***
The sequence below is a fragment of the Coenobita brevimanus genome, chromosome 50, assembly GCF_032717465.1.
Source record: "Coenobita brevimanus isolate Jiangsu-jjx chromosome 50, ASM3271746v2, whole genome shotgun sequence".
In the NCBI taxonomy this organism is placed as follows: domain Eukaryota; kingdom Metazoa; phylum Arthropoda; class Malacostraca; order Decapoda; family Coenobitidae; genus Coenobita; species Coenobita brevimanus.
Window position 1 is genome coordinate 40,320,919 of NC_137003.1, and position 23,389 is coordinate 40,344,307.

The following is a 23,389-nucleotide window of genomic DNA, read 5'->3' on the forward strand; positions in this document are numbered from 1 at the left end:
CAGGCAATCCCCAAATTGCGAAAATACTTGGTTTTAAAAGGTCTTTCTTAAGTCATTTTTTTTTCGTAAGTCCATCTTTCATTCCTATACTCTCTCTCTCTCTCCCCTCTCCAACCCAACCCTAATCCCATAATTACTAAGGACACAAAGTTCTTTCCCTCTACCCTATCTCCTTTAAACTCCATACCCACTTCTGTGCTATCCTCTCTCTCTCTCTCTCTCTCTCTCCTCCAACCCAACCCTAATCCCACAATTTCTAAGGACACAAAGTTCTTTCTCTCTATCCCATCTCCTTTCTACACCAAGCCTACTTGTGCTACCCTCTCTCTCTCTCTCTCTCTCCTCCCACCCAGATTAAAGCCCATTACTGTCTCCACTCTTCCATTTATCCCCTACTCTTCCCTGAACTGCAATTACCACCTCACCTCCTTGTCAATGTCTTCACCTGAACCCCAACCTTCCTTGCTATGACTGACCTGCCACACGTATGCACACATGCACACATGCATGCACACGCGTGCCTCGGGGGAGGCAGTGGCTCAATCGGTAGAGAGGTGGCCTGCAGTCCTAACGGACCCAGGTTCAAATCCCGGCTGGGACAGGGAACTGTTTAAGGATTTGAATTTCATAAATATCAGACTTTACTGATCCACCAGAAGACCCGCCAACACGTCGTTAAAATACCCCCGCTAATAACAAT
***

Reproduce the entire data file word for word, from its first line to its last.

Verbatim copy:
The sequence below is a fragment of the Coenobita brevimanus genome, chromosome 50, assembly GCF_032717465.1.
Source record: "Coenobita brevimanus isolate Jiangsu-jjx chromosome 50, ASM3271746v2, whole genome shotgun sequence".
In the NCBI taxonomy this organism is placed as follows: domain Eukaryota; kingdom Metazoa; phylum Arthropoda; class Malacostraca; order Decapoda; family Coenobitidae; genus Coenobita; species Coenobita brevimanus.
Window position 1 is genome coordinate 40,320,919 of NC_137003.1, and position 23,389 is coordinate 40,344,307.

The following is a 23,389-nucleotide window of genomic DNA, read 5'->3' on the forward strand; positions in this document are numbered from 1 at the left end:
CAGGCAATCCCCAAATTGCGAAAATACTTGGTTTTAAAAGGTCTTTCTTAAGTCATTTTTTTTTCGTAAGTCCATCTTTCATTCCTATACTCTCTCTCTCTCTCCCCTCTCCAACCCAACCCTAATCCCATAATTACTAAGGACACAAAGTTCTTTCCCTCTACCCTATCTCCTTTAAACTCCATACCCACTTCTGTGCTATCCTCTCTCTCTCTCTCTCTCTCTCTCCTCCAACCCAACCCTAATCCCACAATTTCTAAGGACACAAAGTTCTTTCTCTCTATCCCATCTCCTTTCTACACCAAGCCTACTTGTGCTACCCTCTCTCTCTCTCTCTCTCTCCTCCCACCCAGATTAAAGCCCATTACTGTCTCCACTCTTCCATTTATCCCCTACTCTTCCCTGAACTGCAATTACCACCTCACCTCCTTGTCAATGTCTTCACCTGAACCCCAACCTTCCTTGCTATGACTGACCTGCCACACGTATGCACACATGCACACATGCATGCACACGCGTGCCTCGGGGGAGGCAGTGGCTCAATCGGTAGAGAGGTGGCCTGCAGTCCTAACGGACCCAGGTTCAAATCCCGGCTGGGACAGGGAACTGTTTAAGGATTTGAATTTCATAAATATCAGACTTTACTGATCCACCAGAAGACCCGCCAACACGTCGTTAAAATACCCCCGCTAATAACAAT